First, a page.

The three-toed swiftlet or Papuan swiftlet (Aerodramus papuensis) is a species of swift. It is found in New Guinea.
The swifts are a family, Apodidae, of highly aerial birds. They are superficially similar to swallows, but are not closely related to any passerine species. Swifts are placed in the order Apodiformes with hummingbirds. The treeswifts are closely related to the true swifts, but form a separate family, the Hemiprocnidae.
Swiftlets are birds contained within the four genera Aerodramus, Hydrochous, Schoutedenapus and Collocalia. They form the Collocaliini tribe within the swift family Apodidae. The group contains around thirty species mostly confined to southern Asia, south Pacific islands, and northeastern Australia, all within the tropical and subtropical regions. They are in many respects typical members of the Apodidae, having narrow wings for fast flight, with a wide gape and small reduced beak surrounded by bristles for catching insects in flight. What distinguishes many but not all species from other swifts and indeed almost all other birds is their ability to use a simple but effective form of echolocation to navigate in total darkness through the chasms and shafts of the caves where they roost at night and breed. The nests of some species are built entirely from threads of their saliva, and are collected for the famous Chinese delicacy bird's nest soup.
Aerodramus is a genus of small, dark, cave-nesting birds in the Collocaliini tribe of the swift family. Its members are confined to tropical and subtropical regions in southern Asia, Oceania and northeastern Australia. Many of its members were formerly classified in Collocalia, but were first placed in a separate genus by American ornithologist Harry Church Oberholser in 1906.
The uniform swiftlet,, also known as the Vanikoro or lowland swiftlet, is a gregarious, medium-sized swiftlet with a shallowly forked tail. The colouring is dark grey-brown, darker on the upperparts with somewhat paler underparts, especially on chin and throat. This species is widespread from the Philippines through Wallacea, New Guinea and Melanesia. It forages for flying insects primarily in lowland forests and open areas. It nests in caves where it uses its sense of echolocation, rare in birds, to navigate.
The Himalayan swiftlet is a small swift. It is a common colonial breeder in the Himalayas and Southeast Asia. Some populations are migratory.
The Seychelles swiftlet is a small bird of the swift family. It is found only in the Seychelles Islands in the Indian Ocean.
The edible-nest swiftlet, also known as the white-nest swiftlet, is a small bird of the swift family which is found in South-East Asia. Its nest is made of solidified saliva and is used to make bird's nest soup.
The Ameline swiftlet, also known as the grey swiftlet, is usually considered a subspecies of the uniform swiftlet, although some taxonomists consider it a distinct species. It is endemic to the Philippines. Its natural habitat is subtropical or tropical moist lowland forests. Despite some fears around conservation, the species remains a Least-concern species
Collocalia is a genus of swifts, containing some of the smaller species termed "swiftlets". Formerly a catch-all genus for these, a number of its erstwhile members are now normally placed in Aerodramus.
The Mariana swiftlet or Guam swiftlet is a species of swiftlet in the Apodidae family.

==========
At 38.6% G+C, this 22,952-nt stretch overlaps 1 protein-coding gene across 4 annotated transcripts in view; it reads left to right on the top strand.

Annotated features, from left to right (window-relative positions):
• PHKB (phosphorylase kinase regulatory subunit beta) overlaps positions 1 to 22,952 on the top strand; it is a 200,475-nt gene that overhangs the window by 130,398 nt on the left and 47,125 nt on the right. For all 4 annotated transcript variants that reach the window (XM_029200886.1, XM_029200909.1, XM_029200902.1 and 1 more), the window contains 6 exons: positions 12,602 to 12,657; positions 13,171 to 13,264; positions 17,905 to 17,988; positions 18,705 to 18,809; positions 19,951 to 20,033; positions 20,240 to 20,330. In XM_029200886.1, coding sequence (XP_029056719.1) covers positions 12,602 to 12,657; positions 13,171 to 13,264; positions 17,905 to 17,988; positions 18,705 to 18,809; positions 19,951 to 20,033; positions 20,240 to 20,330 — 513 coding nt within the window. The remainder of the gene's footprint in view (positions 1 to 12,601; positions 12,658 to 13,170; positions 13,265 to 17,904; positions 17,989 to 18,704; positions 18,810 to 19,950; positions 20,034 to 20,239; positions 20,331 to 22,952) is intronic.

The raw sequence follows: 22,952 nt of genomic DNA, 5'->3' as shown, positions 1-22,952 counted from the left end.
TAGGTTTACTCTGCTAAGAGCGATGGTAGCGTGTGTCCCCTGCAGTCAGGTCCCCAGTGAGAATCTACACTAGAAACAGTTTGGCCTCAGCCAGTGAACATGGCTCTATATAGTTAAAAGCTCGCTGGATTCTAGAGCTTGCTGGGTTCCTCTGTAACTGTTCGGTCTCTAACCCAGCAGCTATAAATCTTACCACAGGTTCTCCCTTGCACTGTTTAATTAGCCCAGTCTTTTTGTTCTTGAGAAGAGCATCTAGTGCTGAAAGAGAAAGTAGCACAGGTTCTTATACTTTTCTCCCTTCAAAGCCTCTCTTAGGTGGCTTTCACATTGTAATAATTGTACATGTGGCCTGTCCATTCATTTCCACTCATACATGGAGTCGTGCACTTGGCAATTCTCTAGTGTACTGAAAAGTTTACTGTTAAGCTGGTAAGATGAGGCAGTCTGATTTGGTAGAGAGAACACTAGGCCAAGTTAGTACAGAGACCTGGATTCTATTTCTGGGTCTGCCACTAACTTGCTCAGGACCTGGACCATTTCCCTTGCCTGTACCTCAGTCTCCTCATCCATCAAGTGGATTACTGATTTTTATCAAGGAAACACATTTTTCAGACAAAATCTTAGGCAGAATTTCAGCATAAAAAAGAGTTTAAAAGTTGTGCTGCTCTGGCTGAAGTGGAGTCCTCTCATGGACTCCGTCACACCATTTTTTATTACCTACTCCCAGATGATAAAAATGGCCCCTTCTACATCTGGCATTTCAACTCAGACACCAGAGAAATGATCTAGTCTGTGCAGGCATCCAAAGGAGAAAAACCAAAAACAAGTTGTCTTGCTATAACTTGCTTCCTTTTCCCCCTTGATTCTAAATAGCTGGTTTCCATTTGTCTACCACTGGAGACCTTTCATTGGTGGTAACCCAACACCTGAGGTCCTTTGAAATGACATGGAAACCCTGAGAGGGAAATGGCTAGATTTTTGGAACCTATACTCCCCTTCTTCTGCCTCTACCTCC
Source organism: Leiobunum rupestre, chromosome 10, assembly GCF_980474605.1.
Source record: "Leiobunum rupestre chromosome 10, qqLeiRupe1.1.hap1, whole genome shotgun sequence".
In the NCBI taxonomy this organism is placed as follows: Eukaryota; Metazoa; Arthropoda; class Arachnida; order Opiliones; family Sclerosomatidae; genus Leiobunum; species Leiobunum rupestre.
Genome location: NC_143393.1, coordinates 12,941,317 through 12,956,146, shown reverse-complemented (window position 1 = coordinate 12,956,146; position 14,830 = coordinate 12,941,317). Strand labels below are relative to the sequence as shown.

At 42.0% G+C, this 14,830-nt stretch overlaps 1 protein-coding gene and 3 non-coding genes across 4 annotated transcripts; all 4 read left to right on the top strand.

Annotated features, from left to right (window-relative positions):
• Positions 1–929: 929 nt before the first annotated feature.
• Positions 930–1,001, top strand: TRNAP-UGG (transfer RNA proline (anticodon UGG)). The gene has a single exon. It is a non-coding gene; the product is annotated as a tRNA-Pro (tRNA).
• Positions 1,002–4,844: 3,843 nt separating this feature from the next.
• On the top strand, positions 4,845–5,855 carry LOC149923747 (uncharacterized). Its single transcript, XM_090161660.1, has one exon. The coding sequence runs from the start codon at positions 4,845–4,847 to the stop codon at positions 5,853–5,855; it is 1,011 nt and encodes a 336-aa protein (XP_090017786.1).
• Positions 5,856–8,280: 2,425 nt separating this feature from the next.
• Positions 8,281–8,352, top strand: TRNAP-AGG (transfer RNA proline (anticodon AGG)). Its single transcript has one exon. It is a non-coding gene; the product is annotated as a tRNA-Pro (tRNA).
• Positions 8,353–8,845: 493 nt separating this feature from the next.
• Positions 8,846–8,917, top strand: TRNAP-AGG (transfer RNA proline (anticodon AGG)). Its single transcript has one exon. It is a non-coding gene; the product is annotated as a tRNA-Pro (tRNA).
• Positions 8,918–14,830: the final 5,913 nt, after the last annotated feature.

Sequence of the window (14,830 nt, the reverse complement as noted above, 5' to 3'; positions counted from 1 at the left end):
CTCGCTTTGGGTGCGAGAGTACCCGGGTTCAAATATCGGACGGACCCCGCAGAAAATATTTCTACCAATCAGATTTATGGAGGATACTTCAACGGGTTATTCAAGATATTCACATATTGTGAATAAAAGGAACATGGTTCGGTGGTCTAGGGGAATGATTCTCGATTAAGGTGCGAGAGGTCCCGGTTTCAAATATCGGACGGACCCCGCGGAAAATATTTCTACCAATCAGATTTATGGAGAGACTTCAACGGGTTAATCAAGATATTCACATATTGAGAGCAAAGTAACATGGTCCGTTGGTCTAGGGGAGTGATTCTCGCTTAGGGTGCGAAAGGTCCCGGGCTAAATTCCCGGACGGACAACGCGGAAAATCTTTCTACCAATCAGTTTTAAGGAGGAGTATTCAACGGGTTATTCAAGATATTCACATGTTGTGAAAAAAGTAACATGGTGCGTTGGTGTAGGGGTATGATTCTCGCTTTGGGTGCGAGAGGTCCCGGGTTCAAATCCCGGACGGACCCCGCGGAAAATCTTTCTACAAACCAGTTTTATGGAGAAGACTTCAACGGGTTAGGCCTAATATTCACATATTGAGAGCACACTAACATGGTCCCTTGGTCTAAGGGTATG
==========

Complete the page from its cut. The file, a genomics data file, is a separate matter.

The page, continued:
The glossy swiftlet is a species of swift in the family Apodidae. It is found on the Indonesian island of Sulawesi and eastwards to New Guinea, the Bismarck Archipelago and the Solomon Islands.
The Germain's swiftlet is a species of swift.
The Moluccan swiftlets is a swift in the family Apodidae. They are endemic to Indonesia. They were at one time considered conspecific.
The Tahiti swiftlet or Polynesian swiftlet is a species of swift in the family Apodidae. It is endemic to the Society Islands in French Polynesia, where it occurs on Tahiti and Moorea. It prefers wet, rocky and forested valleys at high elevations, and nests either in shallow depressions with overhanging rocks, coastal cliffs or caves.
The cave swiftlet is a species of swift in the family Apodidae. It is found on the Indonesia islands of Sumatra, Java and Bali. It is a woodland species and nests in caves. The Bornean swiftlet was considered a subspecies, but is now usually considered distinct.
The Atiu swiftlet is a species of bird in the swift family, endemic to Atiu in the Cook Islands.
The pygmy swiftlet is a species of swift in the family Apodidae. It is endemic to the Philippines.
The giant swiftlet, also known as the waterfall swift, is a species of swift in the family Apodidae. It is monotypic within the genus Hydrochous. It is found in Indonesia and Malaysia, where its natural habitats are subtropical or tropical moist montane forests and rivers. It is threatened by habitat loss. It is not totally nocturnal but able to orientate visually in dim light.
The Christmas Island swiftlet, also known as the Christmas glossy swiftlet or the Christmas cave swiftlet, is a small bird in the swift family Apodidae. It is endemic to Christmas Island, an Australian territory in the eastern Indian Ocean. It was formerly commonly treated as a subspecies of the glossy swiftlet.
The island swiftlet, also known as the Micronesian swiftlet, or Caroline Islands swiftlet, is a species of swift in the family Apodidae. Some taxonomists consider it to be a subspecies of the uniform swiftlet. It is endemic to the Caroline Islands, and its natural habitat is subtropical or tropical moist lowland forests.
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